Sunday, May 30, 2004

Gya: To cut arse or not to cut arse

To answer the question, Guyana is planning to ask the inmates of the asylum.

As to what role the children are expected to play in deciding whether corporal punishment should be abolished or not, Ms Jagdeo said: “As always, we want to hear from the children. We want to know how they feel about being beaten, and to see what they propose as alternatives.”
Not every problem in the home or school can or should be solved with corporal punishment; however, neither should it be entirely omitted from the range of solutions available to parents and principals.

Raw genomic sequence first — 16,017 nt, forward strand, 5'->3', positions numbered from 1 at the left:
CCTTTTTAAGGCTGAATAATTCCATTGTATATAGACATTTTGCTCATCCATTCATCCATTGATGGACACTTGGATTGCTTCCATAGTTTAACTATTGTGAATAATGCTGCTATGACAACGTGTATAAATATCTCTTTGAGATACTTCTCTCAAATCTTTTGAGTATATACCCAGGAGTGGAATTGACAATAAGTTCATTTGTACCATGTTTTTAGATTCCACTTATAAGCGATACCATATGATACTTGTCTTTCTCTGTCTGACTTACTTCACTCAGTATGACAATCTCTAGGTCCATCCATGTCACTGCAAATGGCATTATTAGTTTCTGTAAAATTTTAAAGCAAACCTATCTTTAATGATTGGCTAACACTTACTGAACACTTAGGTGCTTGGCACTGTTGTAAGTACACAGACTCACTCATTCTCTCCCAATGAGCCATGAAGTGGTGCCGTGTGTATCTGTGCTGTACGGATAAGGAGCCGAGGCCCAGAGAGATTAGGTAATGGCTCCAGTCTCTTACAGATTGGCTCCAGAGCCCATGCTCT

It's great to ask kids what they think about things; however, in the final analysis, they're better off being guided by adults than we are being guided by them. I don't imagine that any kid worthy of the name will argue for keeping corporal punishment, and it would be sheer folly for the government anywhere to listen to children in this regard.

If part of adult guidance comes with a proper cut arse, well, generations of us were subject to that when we were children, and it did us no harm.

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